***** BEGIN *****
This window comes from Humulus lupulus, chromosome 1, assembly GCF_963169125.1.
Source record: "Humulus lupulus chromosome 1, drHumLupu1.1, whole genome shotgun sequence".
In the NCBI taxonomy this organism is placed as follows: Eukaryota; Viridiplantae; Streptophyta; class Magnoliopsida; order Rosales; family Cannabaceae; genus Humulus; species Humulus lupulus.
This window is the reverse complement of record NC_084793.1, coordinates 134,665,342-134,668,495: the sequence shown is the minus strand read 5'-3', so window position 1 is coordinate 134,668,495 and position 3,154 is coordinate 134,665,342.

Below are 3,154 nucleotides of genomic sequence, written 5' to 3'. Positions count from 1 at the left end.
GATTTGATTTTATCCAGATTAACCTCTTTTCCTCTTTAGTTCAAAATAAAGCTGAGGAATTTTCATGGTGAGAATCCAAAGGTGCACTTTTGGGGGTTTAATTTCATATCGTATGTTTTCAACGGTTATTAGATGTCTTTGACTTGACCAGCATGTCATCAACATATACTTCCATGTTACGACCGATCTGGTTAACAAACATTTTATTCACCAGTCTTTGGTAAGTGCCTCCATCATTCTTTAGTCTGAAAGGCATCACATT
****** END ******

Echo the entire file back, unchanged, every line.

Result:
This window comes from Humulus lupulus, chromosome 1, assembly GCF_963169125.1.
Source record: "Humulus lupulus chromosome 1, drHumLupu1.1, whole genome shotgun sequence".
In the NCBI taxonomy this organism is placed as follows: Eukaryota; Viridiplantae; Streptophyta; class Magnoliopsida; order Rosales; family Cannabaceae; genus Humulus; species Humulus lupulus.
This window is the reverse complement of record NC_084793.1, coordinates 134,665,342-134,668,495: the sequence shown is the minus strand read 5'-3', so window position 1 is coordinate 134,668,495 and position 3,154 is coordinate 134,665,342.

Below are 3,154 nucleotides of genomic sequence, written 5' to 3'. Positions count from 1 at the left end.
GATTTGATTTTATCCAGATTAACCTCTTTTCCTCTTTAGTTCAAAATAAAGCTGAGGAATTTTCATGGTGAGAATCCAAAGGTGCACTTTTGGGGGTTTAATTTCATATCGTATGTTTTCAACGGTTATTAGATGTCTTTGACTTGACCAGCATGTCATCAACATATACTTCCATGTTACGACCGATCTGGTTAACAAACATTTTATTCACCAGTCTTTGGTAAGTGCCTCCATCATTCTTTAGTCTGAAAGGCATCACATT